It's a staggering figure: 2 billion people – 27% of the world's population – are overweight or obese, putting much of the world at risk of health conditions from diabetes to a range of cancers.
Obesity isn't just a problem of the developed world. Some of the fastest increases in weight-related deaths in the past 30 years are in middle-income countries such as China, Brazil and Indonesia, finds a study published in the New England Journal of Medicine. In these countries, obesity in children and young adults has tripled.
A life-long struggle
The study looked at data from 68.5 million children and adults across 195 countries between 1980 and 2015. It tracked rates of obesity (defined as having a body mass index, or BMI, of over 30), being overweight (having a BMI over 25), and the associated illness, disability and deaths.
About 5% of children in the world and 12% of adults are obese. These figures are similar to the proportion of people who have type 2 diabetes.
An emerging trend was that more and more young people across the world are becoming overweight or obese, setting them up for a life-long struggle with excess weight. It also means that the health risks and illnesses that come with being overweight will be carried for more of young people's lifetimes.
People are living longer and are healthier in general – apart from the weight problem – compared with several decades ago, Edward Gregg of the US's National Center for Chronic Disease Prevention and Health Promotion and Jonathan Shaw of Baker Heart and Diabetes Institute, Australia, write in an editorial in the journal. But this is not all good news.
"Unfortunately, even this success brings a new burden, since the mix of increased prevalence [of obesity] and decreased mortality leads to more years spent with obesity and more time for the damaging coexisting illnesses, such as type 2 diabetes and chronic kidney disease, to develop," they write.
When people develop type 2 diabetes while young, it comes with many more complications than when they develop type 1 diabetes, which is not brought on by poor diet.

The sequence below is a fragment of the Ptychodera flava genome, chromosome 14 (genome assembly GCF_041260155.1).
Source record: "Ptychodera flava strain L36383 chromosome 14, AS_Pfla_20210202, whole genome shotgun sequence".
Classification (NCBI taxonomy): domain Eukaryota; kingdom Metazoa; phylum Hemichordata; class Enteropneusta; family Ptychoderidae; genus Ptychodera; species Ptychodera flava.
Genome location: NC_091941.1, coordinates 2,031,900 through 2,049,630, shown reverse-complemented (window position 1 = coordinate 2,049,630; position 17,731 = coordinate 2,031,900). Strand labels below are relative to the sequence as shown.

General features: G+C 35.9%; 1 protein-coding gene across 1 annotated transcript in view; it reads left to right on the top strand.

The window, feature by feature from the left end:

Being overweight almost as bad as being obese
As well as type 2 diabetes, being obese makes you much more likely to develop heart disease, and chronic kidney disease. It's also linked to a range of cancers, including colon, pancreas, thyroid and breast cancer.
Being in the overweight category has typically been seen as more of a mixed picture. Some studies have found that being overweight actually has a lower risk of death than being in the 'normal' category (having a BMI between 20 and 25).
But the present study refutes that. It finds that nearly 40% of deaths related to carrying excess weight were among people who were overweight but not obese. More than two-thirds of these deaths were from heart disease.
A global picture
Since 1980, the prevalence of obesity has doubled in more than 70 countries, leading up to 108 million obese children and 604 million obese adults in 2015. Although the figures for the world's population are striking, breaking down the trend by individual countries starts to paint a more nuanced picture.
In high-income countries, the trend is actually tailing off. However, these figures may be concealing the levels of extreme obesity, which could still be on the rise, the study authors note.
But in fast-developing middle-income countries, the picture is more straightforward – the obesity epidemic is getting much worse. In Bangladesh, deaths related to being overweight or obese increased by more than 130% between 1990 and 2015. Conversely, Turkey had a 44% decrease in rates of weight-associated death and disability.
Despite this increase, Russia was the country that had the highest overall rates of death and disability due to excess weight in 2015. The country with the overall lowest associated rates was the Democratic Republic of Congo.
"Our results show that both the prevalence and disease burden of high BMI are increasing globally. These findings highlight the need for implementation of multicomponent interventions to reduce the prevalence and disease burden of high BMI," the authors conclude.